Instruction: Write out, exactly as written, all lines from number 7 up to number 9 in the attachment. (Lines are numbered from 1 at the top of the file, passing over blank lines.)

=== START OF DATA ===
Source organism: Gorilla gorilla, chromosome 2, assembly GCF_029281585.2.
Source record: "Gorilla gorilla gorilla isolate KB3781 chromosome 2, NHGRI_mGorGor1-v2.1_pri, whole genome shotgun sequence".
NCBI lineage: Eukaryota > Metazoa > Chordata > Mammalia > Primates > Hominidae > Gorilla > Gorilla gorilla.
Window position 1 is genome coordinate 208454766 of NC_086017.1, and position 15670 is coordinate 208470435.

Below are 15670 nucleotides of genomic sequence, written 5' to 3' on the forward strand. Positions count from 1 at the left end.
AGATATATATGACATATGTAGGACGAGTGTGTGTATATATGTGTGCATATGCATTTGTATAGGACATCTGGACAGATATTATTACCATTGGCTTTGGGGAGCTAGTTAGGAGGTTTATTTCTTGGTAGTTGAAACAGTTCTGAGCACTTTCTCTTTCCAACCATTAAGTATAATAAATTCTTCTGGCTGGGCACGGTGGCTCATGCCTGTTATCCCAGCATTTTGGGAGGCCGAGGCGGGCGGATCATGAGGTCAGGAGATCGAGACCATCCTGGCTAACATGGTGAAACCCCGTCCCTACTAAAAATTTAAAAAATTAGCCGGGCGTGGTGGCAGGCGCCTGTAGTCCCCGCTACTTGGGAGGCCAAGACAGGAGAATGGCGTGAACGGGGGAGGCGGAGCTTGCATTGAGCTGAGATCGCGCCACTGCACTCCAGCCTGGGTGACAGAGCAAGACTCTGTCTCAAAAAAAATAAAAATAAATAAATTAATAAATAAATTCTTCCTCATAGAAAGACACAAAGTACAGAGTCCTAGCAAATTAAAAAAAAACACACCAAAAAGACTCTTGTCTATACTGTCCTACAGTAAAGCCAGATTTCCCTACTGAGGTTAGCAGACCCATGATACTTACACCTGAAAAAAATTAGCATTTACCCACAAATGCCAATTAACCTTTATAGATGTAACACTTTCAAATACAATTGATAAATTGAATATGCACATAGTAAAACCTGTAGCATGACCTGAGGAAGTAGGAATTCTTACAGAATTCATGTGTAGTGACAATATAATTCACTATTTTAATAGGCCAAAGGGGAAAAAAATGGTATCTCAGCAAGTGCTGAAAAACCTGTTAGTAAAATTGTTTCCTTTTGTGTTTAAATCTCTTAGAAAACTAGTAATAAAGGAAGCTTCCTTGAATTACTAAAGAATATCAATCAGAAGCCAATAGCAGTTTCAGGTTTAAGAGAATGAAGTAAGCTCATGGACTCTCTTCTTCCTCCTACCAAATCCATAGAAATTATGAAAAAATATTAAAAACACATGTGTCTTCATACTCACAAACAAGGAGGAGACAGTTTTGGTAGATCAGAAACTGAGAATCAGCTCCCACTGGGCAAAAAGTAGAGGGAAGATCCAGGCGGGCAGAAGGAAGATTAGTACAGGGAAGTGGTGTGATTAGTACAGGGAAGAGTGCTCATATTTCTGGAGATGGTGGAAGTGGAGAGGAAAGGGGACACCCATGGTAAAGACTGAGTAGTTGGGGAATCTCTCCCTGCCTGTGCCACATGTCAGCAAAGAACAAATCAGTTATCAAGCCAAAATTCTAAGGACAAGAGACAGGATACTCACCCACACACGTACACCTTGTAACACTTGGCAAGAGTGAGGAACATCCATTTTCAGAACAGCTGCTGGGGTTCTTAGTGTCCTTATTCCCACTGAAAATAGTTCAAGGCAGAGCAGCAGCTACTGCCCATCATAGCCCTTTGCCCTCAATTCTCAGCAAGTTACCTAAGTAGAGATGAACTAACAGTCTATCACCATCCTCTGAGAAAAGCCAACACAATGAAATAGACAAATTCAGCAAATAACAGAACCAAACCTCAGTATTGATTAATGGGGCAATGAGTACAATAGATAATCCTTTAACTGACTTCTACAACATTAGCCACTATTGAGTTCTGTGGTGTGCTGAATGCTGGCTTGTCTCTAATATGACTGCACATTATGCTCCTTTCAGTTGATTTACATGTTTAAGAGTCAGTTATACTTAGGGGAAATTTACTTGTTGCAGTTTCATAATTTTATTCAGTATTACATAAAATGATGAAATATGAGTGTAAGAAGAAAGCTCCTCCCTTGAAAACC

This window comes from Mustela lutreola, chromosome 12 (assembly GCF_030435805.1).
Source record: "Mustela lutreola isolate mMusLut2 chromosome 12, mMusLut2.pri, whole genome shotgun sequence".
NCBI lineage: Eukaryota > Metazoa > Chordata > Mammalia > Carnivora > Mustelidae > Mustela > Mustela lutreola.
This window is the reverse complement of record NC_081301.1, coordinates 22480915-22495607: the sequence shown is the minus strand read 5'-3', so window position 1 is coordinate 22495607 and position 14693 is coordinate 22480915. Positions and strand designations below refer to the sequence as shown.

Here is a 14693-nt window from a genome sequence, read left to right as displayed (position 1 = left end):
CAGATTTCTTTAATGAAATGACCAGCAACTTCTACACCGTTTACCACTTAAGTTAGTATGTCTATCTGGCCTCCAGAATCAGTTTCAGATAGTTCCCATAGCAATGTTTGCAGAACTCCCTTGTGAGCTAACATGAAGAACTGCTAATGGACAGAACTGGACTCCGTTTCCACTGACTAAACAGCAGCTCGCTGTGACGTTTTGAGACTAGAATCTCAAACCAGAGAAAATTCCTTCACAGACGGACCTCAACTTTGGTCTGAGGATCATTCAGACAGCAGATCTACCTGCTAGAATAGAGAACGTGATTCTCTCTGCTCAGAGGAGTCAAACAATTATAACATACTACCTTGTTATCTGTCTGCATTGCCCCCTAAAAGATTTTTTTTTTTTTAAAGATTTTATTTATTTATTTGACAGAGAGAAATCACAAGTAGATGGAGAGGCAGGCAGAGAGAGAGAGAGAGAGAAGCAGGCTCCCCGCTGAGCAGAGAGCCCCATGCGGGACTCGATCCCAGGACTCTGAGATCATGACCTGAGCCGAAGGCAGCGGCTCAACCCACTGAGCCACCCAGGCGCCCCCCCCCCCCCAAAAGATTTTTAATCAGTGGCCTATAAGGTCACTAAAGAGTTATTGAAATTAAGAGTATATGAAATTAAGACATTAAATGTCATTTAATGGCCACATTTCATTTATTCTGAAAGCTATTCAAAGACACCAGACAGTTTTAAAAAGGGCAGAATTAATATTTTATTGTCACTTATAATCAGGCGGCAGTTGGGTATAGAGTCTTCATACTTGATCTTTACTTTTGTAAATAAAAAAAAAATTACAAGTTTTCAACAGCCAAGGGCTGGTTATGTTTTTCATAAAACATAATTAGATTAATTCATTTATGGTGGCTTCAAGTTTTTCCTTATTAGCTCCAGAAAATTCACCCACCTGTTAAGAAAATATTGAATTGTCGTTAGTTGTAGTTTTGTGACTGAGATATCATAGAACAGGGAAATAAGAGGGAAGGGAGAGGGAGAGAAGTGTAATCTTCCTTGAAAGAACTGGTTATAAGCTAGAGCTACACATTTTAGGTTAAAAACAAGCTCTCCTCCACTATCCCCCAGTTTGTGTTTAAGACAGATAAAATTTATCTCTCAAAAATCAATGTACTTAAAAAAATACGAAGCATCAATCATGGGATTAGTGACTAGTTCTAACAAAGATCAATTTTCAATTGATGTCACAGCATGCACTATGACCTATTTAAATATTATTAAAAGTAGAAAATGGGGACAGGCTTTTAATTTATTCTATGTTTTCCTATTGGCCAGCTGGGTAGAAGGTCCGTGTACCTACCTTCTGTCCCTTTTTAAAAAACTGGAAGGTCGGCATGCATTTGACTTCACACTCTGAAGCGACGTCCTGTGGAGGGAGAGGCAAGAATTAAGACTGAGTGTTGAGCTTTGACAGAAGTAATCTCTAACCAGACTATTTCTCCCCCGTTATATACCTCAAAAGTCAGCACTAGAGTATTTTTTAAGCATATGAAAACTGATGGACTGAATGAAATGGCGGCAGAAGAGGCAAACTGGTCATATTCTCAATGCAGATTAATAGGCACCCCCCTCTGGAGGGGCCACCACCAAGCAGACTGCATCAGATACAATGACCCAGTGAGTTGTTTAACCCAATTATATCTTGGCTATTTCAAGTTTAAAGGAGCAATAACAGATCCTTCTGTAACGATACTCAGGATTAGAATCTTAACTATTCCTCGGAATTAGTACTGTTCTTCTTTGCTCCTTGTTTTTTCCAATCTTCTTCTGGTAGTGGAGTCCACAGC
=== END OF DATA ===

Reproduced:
This window comes from Mustela lutreola, chromosome 12 (assembly GCF_030435805.1).
Source record: "Mustela lutreola isolate mMusLut2 chromosome 12, mMusLut2.pri, whole genome shotgun sequence".
NCBI lineage: Eukaryota > Metazoa > Chordata > Mammalia > Carnivora > Mustelidae > Mustela > Mustela lutreola.